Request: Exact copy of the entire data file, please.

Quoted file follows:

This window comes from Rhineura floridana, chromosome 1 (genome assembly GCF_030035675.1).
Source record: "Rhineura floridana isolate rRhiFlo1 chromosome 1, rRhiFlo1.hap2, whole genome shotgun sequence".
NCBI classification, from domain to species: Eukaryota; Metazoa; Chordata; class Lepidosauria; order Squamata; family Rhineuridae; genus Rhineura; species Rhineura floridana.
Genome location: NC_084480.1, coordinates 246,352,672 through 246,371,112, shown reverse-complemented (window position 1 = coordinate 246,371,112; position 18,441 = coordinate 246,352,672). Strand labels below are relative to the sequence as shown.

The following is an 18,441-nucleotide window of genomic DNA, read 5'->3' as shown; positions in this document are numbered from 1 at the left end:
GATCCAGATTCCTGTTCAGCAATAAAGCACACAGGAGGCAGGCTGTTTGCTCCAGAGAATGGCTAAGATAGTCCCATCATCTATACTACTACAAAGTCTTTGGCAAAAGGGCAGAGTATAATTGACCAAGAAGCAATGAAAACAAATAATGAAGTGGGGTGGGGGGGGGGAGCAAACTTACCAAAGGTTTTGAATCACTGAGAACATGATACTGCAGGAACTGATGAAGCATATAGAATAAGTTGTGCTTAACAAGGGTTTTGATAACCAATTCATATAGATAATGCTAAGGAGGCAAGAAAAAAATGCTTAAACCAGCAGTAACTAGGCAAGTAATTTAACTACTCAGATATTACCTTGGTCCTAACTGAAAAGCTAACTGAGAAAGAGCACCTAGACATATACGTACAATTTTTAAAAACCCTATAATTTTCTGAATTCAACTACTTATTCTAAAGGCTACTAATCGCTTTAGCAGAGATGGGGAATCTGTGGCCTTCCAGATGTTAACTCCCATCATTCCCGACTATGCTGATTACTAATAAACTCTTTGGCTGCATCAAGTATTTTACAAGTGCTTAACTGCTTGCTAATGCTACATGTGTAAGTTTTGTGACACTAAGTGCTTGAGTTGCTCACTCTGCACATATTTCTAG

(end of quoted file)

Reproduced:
This window comes from Rhineura floridana, chromosome 1 (genome assembly GCF_030035675.1).
Source record: "Rhineura floridana isolate rRhiFlo1 chromosome 1, rRhiFlo1.hap2, whole genome shotgun sequence".
NCBI classification, from domain to species: Eukaryota; Metazoa; Chordata; class Lepidosauria; order Squamata; family Rhineuridae; genus Rhineura; species Rhineura floridana.
Genome location: NC_084480.1, coordinates 246,352,672 through 246,371,112, shown reverse-complemented (window position 1 = coordinate 246,371,112; position 18,441 = coordinate 246,352,672). Strand labels below are relative to the sequence as shown.

The following is an 18,441-nucleotide window of genomic DNA, read 5'->3' as shown; positions in this document are numbered from 1 at the left end:
GATCCAGATTCCTGTTCAGCAATAAAGCACACAGGAGGCAGGCTGTTTGCTCCAGAGAATGGCTAAGATAGTCCCATCATCTATACTACTACAAAGTCTTTGGCAAAAGGGCAGAGTATAATTGACCAAGAAGCAATGAAAACAAATAATGAAGTGGGGTGGGGGGGGGGAGCAAACTTACCAAAGGTTTTGAATCACTGAGAACATGATACTGCAGGAACTGATGAAGCATATAGAATAAGTTGTGCTTAACAAGGGTTTTGATAACCAATTCATATAGATAATGCTAAGGAGGCAAGAAAAAAATGCTTAAACCAGCAGTAACTAGGCAAGTAATTTAACTACTCAGATATTACCTTGGTCCTAACTGAAAAGCTAACTGAGAAAGAGCACCTAGACATATACGTACAATTTTTAAAAACCCTATAATTTTCTGAATTCAACTACTTATTCTAAAGGCTACTAATCGCTTTAGCAGAGATGGGGAATCTGTGGCCTTCCAGATGTTAACTCCCATCATTCCCGACTATGCTGATTACTAATAAACTCTTTGGCTGCATCAAGTATTTTACAAGTGCTTAACTGCTTGCTAATGCTACATGTGTAAGTTTTGTGACACTAAGTGCTTGAGTTGCTCACTCTGCACATATTTCTAG